George Edward Doney Gravestone
One of Cassiobury's black servants.
by Watford Museum
A gravestone in St Mary’s churchyard still marks the resting place for one of Cassiobury’s black servants, George Edward Doney c. 1758-1809. It is a headstone, rather than a chest tomb. This is a very significant grave, of national significance, and represents a notable aspect of the social history of the town.
In the 18th century it was fashionable to have black servants. Although the slave trade was abolished in 1807 it was still legal to own slaves in this country until 1838. We do not know how he came to be working for the Earls of Essex nor how he came to England or who freed him. However, the Earl of Essex is known to have supported the campaign to end slavery altogether so it seems likely that Doney was freed by the Capels and then given paid employment.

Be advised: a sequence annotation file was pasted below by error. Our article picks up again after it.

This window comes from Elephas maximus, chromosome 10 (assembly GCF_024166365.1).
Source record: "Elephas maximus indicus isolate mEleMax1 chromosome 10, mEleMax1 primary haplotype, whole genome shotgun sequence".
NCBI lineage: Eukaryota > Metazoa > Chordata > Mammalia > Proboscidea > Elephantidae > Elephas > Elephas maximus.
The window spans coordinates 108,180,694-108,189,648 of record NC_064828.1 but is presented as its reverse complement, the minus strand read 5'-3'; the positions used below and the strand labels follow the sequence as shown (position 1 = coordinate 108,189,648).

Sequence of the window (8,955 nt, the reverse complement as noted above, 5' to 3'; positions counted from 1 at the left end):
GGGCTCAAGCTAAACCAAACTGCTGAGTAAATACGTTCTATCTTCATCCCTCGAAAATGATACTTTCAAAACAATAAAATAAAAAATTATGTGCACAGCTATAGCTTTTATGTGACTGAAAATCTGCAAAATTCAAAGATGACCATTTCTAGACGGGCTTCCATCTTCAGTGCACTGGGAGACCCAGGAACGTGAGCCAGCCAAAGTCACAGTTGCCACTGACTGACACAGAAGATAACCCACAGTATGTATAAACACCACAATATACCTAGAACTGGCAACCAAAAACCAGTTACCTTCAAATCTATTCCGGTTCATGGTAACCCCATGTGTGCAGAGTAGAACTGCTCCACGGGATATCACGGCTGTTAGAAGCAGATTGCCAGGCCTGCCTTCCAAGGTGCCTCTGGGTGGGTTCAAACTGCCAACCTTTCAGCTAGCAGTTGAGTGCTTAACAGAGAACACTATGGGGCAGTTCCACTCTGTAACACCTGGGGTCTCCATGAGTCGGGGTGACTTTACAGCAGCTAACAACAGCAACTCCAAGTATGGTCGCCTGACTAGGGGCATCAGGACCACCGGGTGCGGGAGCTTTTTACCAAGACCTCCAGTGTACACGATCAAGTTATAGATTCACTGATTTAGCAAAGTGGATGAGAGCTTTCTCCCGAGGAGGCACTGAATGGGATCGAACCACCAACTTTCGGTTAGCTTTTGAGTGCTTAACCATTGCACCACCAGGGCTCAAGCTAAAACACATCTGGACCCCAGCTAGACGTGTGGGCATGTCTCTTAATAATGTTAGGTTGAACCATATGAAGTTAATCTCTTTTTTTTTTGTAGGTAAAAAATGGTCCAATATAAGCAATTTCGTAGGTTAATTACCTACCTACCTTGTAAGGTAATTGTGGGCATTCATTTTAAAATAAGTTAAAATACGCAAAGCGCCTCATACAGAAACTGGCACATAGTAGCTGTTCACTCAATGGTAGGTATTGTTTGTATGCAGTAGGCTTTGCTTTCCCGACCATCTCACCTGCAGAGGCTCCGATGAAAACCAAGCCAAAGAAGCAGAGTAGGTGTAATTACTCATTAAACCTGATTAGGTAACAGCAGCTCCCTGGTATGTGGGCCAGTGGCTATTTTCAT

We know that George, known as Edward, was born in Gambia in West Africa. He was sold into slavery in Virginia, USA before starting work as a servant to the Earls of Essex on the Cassiobury Estate, for whom he worked for 44 years. He was buried in the St Mary’s Church Graveyard in 1809 and we know from the parish registers that he had also been christened at St Mary’s Church 35 years earlier, in 1774.
The inscription on his gravestone…
Poor Edward blest the pirate bark which bore
His captive infancy from Gambia’s shore
To where in willing servitude he won
Those blest rewards for every duty done –
Kindness and praise, the wages of the heart;
None else to him could joy or pride impart,
And gave him, born a pagan and a slave,
A freeman’s charter and a Christian’s grave.